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The sports network ESPN is the NFL's largest business partner. It currently pays the NFL nearly $2 billion a year to broadcast its games. But ESPN is also home to some of the most aggressive investigative reporters who cover the league. As NPR's David Folkenflik reports, that creates a tension that has reemerged during the NFL's domestic abuse scandal.
DAVID FOLKENFLIK, BYLINE: Don Van Natta is an author and has shared in three Pulitzer Prizes at the Miami Herald and The New York Times. He's broken big stories on espionage, politics and terrorism. So why would Van Natta join the worldwide leader in sports as he did two-and-a-half years ago?
DON VAN NATTA: Well, I had written a couple of sports books. I did a book about presidential golf called "First Off The Tee." And I wrote a biography of Babe Didrikson. And so I was kind of a frustrated sports writer and always sort of dreamed, since I was a kid, of writing about sports and never had the opportunity to do so either at The Times or at the Miami Herald.
FOLKENFLIK: Yet even in scratching that childhood itch, the adult Van Natta told ESPN executives his approach would not change.
VAN NATTA: We had lengthy conversations about the journalism at ESPN and what kind of investigative reporting they wanted to do. They had great aspirations for doing hard looks at every aspect of sports, including leagues that they're in partnership with.
FOLKENFLIK: Of late, Van Natta's reporting with ESPN's Kevin Van Valkenburg has deeply undercut the credibility of Baltimore Ravens owner Steve Bisciotti and of NFL commissioner Roger Goodell in their handling of a domestic assault case.
The ESPN report also found the team wanted leniency from prosecutors, for the player involved, Ray Rice. ESPN published that story online and gave it greater circulation on various programs, sending competing reporters scrambling. At a press conference, Bisciotti sought to discredit ESPN's reporting by attacking its sources.
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STEVE BISCIOTTI: Almost everything in there is anonymous. But it's clear from the subject matter that there's - it's Ray's attorney. It's Ray's agent. And it's Ray's friends.
FOLKENFLIK: Van Natta was able to fire back immediately on ESPN, though the sound quality wasn't too good.
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VAN NATTA: We talked to more than 20 sources. We have team sources - people inside the building - the Ravens building - talked to us, confirmed much of what was in our account. We talked to league sources. We talked to union sources - people that were in the loop.
FOLKENFLIK: The Ravens ultimately confirmed much of the article, yet Van Natta says it's hard for him and his colleagues to shake the following misperception.
VAN NATTA: That because ESPN pays so much money to the NFL that its journalists are not going to be allowed to do their jobs. And nothing could be further from the truth.
KELLY MCBRIDE: The people who work at ESPN will be the first to say that they are the largest walking conflict of interest that exists.
FOLKENFLIK: That's Kelly McBride, a former ESPN ombudsman who's vice president at the Poynter Institute, a journalism school.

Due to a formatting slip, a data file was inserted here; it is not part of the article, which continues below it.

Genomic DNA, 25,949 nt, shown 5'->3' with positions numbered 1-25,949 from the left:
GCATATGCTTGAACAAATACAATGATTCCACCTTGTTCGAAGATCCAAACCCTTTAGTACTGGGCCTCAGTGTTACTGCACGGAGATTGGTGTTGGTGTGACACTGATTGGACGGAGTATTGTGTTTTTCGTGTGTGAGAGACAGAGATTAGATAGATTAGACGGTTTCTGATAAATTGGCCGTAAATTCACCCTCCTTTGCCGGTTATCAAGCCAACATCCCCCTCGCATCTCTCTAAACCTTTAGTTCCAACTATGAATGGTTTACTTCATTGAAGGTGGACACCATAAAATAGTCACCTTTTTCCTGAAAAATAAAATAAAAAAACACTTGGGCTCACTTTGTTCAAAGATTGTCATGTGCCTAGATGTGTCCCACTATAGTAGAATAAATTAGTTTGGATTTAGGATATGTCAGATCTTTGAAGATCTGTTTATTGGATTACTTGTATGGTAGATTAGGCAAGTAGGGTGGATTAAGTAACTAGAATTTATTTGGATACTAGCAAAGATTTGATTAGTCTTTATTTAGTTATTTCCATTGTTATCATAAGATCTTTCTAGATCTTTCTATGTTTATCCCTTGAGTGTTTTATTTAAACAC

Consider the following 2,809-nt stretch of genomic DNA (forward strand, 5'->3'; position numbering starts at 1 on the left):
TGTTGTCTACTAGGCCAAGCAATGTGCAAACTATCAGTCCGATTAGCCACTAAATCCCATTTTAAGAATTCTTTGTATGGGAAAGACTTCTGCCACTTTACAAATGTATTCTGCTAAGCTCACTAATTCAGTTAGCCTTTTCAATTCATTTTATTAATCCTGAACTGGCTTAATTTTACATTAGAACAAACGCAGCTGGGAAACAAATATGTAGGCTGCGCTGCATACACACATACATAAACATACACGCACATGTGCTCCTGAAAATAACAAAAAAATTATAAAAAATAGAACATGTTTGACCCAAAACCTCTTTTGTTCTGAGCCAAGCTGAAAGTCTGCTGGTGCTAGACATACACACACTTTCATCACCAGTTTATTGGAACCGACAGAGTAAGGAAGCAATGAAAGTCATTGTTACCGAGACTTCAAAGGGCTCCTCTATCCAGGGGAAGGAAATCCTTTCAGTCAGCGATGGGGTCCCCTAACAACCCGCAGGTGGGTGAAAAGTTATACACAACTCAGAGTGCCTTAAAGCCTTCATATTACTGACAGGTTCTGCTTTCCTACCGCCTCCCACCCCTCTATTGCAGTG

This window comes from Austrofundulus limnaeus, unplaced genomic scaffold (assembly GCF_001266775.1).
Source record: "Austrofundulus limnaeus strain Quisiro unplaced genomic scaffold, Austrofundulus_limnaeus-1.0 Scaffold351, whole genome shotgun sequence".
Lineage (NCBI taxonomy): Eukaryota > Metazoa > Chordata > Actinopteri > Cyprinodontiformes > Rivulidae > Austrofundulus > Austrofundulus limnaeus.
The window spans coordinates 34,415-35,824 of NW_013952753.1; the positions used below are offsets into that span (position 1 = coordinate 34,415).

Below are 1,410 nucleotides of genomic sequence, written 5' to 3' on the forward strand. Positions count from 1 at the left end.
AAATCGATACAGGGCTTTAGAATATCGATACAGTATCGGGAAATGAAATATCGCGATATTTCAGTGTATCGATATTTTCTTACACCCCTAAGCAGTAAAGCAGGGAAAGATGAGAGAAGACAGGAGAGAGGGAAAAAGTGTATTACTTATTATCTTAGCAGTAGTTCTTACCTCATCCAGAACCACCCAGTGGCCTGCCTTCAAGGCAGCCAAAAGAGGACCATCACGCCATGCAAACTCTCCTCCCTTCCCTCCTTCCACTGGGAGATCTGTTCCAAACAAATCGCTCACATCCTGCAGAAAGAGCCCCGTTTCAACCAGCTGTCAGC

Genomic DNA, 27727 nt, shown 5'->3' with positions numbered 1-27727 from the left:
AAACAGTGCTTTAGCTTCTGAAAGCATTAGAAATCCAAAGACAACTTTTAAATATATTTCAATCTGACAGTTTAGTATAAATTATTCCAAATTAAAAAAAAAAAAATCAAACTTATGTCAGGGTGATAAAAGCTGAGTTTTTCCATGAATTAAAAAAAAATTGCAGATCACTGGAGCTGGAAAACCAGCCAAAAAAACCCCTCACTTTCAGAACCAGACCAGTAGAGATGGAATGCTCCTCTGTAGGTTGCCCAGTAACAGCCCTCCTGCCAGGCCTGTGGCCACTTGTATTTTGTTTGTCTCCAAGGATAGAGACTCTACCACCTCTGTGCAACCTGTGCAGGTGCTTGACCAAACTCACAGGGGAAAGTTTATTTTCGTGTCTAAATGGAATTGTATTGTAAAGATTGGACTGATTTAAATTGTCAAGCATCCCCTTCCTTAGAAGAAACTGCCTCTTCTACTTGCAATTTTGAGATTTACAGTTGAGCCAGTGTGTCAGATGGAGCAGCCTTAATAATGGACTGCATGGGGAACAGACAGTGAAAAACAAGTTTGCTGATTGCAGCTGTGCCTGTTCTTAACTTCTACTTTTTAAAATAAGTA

MCBRIDE: It wasn't like this had to be uncovered or pointed out to them. But that said, they pay the NFL to buy rights to air their games and the highlights of those games. And then they also cover the NFL as a journalism enterprise, where they try and hold the powerful accountable. And there's no two ways about it.
FOLKENFLIK: And yet, McBride says, ESPN is home to some of the nation's best sports journalism. ESPN president John Skipper was traveling this week and unavailable for an interview. But as he recently told the digital media site Re/code, he's a big believer in the value of those huge contracts. There's another $1.5 billion in total that goes to major-league baseball, the NCAA for football playoffs and the NBA.
JOHN SKIPPER: This is that content that is more and more valuable. It's live. You've got to watch it. Ninety-eight percent of all the ESPN viewership is live.
FOLKENFLIK: Skipper has acknowledged the conflict but has said it's manageable. Yet two episodes have given critics and journalists pause. Last week, ESPN suspended the popular editor and commentator Bill Simmons for calling the NFL's Goodell a liar over the Rice assault case. Van Natta says Simmons' remarks went further than his own reporting would allow.
VAN NATTA: I can't call Roger Goodell a liar. I don't - I don't have hard evidence to make that conclusion journalistically.
FOLKENFLIK: Van Natta says he's truly been rattled only once - last year when ESPN withdrew from a partnership with PBS' Frontline to produce a documentary on the NFL and traumatic head injuries based on the reporting of two of his ESPN colleagues.
VAN NATTA: It was troubling. I was not pleased that the network decided to do that with "League Of Denial." But it really was unlike my own experience. It certainly was a sort of yellow light. I would have to say it did concern me somewhat. But as I say, since then there has been nothing but green lights.
FOLKENFLIK: Van Natta urges viewers to hold ESPN accountable for its actual reporting, not for their suspicions. David Folkenflik, NPR News.
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